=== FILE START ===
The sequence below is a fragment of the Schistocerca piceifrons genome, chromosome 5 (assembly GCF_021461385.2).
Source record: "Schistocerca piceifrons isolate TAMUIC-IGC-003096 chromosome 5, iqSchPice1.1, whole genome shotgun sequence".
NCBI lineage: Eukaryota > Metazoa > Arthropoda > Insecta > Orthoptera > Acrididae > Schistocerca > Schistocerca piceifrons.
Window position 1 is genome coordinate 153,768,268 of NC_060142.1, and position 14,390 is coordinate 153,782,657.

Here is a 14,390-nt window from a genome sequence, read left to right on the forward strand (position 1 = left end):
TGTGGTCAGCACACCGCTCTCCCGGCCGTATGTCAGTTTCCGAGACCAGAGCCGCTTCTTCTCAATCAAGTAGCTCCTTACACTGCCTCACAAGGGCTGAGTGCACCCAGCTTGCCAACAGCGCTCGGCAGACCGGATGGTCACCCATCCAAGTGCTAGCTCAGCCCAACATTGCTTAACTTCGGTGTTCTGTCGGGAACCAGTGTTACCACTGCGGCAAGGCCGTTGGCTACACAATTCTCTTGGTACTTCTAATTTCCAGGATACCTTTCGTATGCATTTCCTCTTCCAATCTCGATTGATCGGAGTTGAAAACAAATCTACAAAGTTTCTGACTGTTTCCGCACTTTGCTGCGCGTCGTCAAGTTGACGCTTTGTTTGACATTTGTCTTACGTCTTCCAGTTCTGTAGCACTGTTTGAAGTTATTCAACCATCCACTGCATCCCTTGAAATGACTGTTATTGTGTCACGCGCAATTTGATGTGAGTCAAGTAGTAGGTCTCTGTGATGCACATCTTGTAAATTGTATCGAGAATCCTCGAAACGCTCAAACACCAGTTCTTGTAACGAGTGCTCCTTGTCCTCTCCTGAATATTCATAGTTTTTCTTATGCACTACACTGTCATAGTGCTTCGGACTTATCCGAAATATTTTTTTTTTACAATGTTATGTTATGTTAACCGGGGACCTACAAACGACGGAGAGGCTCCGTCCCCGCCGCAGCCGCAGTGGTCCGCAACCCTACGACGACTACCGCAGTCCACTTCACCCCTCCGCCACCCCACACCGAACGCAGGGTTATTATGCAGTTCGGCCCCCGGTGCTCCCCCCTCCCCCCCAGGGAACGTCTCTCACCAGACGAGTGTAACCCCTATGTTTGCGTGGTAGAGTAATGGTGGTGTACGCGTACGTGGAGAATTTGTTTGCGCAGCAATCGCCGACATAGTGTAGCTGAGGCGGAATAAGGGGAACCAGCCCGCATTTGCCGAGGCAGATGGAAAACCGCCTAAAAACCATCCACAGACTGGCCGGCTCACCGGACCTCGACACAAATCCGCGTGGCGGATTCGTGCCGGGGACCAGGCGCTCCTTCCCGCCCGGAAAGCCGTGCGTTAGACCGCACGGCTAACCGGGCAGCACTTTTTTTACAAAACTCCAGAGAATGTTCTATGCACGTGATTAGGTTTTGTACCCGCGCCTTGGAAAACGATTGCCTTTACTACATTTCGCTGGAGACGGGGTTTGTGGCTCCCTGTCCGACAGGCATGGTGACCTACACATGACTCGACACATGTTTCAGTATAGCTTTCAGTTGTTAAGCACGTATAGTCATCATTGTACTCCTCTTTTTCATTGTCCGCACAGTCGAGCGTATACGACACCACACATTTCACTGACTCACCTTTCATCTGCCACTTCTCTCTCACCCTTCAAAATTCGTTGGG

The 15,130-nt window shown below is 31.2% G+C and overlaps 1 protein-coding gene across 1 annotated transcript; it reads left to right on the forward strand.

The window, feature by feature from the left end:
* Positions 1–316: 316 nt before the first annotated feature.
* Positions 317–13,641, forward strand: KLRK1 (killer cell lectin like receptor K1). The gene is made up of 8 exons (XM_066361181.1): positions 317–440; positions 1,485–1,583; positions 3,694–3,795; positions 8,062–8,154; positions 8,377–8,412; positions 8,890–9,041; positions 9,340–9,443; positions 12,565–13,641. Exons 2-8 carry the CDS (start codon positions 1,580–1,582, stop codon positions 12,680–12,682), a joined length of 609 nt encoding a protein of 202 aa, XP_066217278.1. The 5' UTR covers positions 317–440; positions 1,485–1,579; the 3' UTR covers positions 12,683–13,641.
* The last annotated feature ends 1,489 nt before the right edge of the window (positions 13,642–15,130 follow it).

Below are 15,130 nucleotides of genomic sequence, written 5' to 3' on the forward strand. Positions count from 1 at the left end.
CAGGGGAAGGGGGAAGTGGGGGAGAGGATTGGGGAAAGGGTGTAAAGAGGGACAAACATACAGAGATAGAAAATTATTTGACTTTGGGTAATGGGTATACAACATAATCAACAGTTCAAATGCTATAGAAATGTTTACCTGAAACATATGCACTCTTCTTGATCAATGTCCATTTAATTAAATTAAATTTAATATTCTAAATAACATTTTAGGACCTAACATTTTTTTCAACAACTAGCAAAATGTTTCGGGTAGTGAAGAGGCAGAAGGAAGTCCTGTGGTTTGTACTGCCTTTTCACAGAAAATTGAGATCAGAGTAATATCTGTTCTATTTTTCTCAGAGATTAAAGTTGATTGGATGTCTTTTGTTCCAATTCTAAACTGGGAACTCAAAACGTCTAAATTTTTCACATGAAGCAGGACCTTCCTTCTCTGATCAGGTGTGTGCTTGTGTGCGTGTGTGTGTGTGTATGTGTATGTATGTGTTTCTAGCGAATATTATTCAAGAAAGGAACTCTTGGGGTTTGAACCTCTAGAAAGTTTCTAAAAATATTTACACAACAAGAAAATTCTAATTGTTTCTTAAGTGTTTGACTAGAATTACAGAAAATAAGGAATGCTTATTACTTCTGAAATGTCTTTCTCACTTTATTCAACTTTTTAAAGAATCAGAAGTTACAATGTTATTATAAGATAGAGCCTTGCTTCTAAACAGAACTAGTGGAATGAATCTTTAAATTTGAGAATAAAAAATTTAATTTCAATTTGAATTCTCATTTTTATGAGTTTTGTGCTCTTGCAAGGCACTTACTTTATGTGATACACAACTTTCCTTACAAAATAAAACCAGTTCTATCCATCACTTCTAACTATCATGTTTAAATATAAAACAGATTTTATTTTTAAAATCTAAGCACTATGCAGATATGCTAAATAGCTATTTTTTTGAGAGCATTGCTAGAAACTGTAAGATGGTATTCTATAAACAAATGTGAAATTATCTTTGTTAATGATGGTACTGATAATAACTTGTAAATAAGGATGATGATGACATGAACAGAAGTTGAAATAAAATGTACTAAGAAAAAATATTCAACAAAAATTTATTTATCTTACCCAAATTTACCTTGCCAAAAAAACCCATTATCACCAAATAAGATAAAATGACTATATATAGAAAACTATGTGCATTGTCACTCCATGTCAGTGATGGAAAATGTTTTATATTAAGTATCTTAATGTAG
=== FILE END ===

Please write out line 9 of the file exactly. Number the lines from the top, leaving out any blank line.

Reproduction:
* Positions 1–316: 316 nt before the first annotated feature.